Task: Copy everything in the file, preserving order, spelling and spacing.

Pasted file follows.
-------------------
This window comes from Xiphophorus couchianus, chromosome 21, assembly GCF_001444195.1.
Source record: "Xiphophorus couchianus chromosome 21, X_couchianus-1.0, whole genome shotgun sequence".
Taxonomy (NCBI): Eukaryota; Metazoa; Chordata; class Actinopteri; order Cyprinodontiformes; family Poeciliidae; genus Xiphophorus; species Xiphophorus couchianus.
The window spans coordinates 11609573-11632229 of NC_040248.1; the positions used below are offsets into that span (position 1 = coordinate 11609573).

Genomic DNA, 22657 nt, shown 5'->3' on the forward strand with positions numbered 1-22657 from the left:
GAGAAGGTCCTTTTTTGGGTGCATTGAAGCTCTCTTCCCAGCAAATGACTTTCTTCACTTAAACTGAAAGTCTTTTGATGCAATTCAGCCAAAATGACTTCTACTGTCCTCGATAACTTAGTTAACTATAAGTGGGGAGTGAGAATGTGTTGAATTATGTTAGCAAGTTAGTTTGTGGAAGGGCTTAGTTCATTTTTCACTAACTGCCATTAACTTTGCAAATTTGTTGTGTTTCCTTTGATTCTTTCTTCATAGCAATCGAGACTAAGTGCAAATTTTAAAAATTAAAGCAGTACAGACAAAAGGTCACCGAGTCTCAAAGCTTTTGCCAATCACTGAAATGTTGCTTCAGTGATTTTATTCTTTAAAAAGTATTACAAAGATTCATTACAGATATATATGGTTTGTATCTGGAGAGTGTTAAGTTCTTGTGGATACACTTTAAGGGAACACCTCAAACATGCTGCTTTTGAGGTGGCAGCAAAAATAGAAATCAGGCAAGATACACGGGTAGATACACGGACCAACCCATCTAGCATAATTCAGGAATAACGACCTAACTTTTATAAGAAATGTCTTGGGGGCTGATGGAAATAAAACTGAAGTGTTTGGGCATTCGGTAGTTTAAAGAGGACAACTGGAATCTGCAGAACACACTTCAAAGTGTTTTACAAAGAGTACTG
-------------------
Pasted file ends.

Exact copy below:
This window comes from Xiphophorus couchianus, chromosome 21, assembly GCF_001444195.1.
Source record: "Xiphophorus couchianus chromosome 21, X_couchianus-1.0, whole genome shotgun sequence".
Taxonomy (NCBI): Eukaryota; Metazoa; Chordata; class Actinopteri; order Cyprinodontiformes; family Poeciliidae; genus Xiphophorus; species Xiphophorus couchianus.
The window spans coordinates 11609573-11632229 of NC_040248.1; the positions used below are offsets into that span (position 1 = coordinate 11609573).

Genomic DNA, 22657 nt, shown 5'->3' on the forward strand with positions numbered 1-22657 from the left:
GAGAAGGTCCTTTTTTGGGTGCATTGAAGCTCTCTTCCCAGCAAATGACTTTCTTCACTTAAACTGAAAGTCTTTTGATGCAATTCAGCCAAAATGACTTCTACTGTCCTCGATAACTTAGTTAACTATAAGTGGGGAGTGAGAATGTGTTGAATTATGTTAGCAAGTTAGTTTGTGGAAGGGCTTAGTTCATTTTTCACTAACTGCCATTAACTTTGCAAATTTGTTGTGTTTCCTTTGATTCTTTCTTCATAGCAATCGAGACTAAGTGCAAATTTTAAAAATTAAAGCAGTACAGACAAAAGGTCACCGAGTCTCAAAGCTTTTGCCAATCACTGAAATGTTGCTTCAGTGATTTTATTCTTTAAAAAGTATTACAAAGATTCATTACAGATATATATGGTTTGTATCTGGAGAGTGTTAAGTTCTTGTGGATACACTTTAAGGGAACACCTCAAACATGCTGCTTTTGAGGTGGCAGCAAAAATAGAAATCAGGCAAGATACACGGGTAGATACACGGACCAACCCATCTAGCATAATTCAGGAATAACGACCTAACTTTTATAAGAAATGTCTTGGGGGCTGATGGAAATAAAACTGAAGTGTTTGGGCATTCGGTAGTTTAAAGAGGACAACTGGAATCTGCAGAACACACTTCAAAGTGTTTTACAAAGAGTACTG